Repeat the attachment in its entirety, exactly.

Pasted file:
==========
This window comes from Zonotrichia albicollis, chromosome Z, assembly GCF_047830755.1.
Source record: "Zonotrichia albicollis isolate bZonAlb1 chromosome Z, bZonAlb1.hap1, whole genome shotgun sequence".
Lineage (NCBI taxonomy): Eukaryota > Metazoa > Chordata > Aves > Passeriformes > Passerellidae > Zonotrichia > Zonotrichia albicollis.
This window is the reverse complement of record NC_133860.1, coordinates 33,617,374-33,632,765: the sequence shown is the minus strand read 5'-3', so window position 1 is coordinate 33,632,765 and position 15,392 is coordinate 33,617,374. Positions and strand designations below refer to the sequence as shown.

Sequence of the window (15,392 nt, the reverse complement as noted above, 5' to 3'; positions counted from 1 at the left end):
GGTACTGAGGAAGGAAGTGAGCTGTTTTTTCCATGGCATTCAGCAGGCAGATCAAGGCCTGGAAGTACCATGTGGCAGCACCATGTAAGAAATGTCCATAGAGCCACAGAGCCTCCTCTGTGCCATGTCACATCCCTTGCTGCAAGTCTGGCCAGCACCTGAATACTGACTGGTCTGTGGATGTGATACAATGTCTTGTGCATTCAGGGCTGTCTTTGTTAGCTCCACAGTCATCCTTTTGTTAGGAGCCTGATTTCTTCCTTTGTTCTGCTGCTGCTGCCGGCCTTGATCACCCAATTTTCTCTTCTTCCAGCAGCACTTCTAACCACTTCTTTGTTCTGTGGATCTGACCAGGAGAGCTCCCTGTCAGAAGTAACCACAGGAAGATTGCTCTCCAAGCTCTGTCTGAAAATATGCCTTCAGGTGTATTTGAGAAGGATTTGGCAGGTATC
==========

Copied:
This window comes from Zonotrichia albicollis, chromosome Z, assembly GCF_047830755.1.
Source record: "Zonotrichia albicollis isolate bZonAlb1 chromosome Z, bZonAlb1.hap1, whole genome shotgun sequence".
Lineage (NCBI taxonomy): Eukaryota > Metazoa > Chordata > Aves > Passeriformes > Passerellidae > Zonotrichia > Zonotrichia albicollis.
This window is the reverse complement of record NC_133860.1, coordinates 33,617,374-33,632,765: the sequence shown is the minus strand read 5'-3', so window position 1 is coordinate 33,632,765 and position 15,392 is coordinate 33,617,374. Positions and strand designations below refer to the sequence as shown.

Sequence of the window (15,392 nt, the reverse complement as noted above, 5' to 3'; positions counted from 1 at the left end):
GGTACTGAGGAAGGAAGTGAGCTGTTTTTTCCATGGCATTCAGCAGGCAGATCAAGGCCTGGAAGTACCATGTGGCAGCACCATGTAAGAAATGTCCATAGAGCCACAGAGCCTCCTCTGTGCCATGTCACATCCCTTGCTGCAAGTCTGGCCAGCACCTGAATACTGACTGGTCTGTGGATGTGATACAATGTCTTGTGCATTCAGGGCTGTCTTTGTTAGCTCCACAGTCATCCTTTTGTTAGGAGCCTGATTTCTTCCTTTGTTCTGCTGCTGCTGCCGGCCTTGATCACCCAATTTTCTCTTCTTCCAGCAGCACTTCTAACCACTTCTTTGTTCTGTGGATCTGACCAGGAGAGCTCCCTGTCAGAAGTAACCACAGGAAGATTGCTCTCCAAGCTCTGTCTGAAAATATGCCTTCAGGTGTATTTGAGAAGGATTTGGCAGGTATC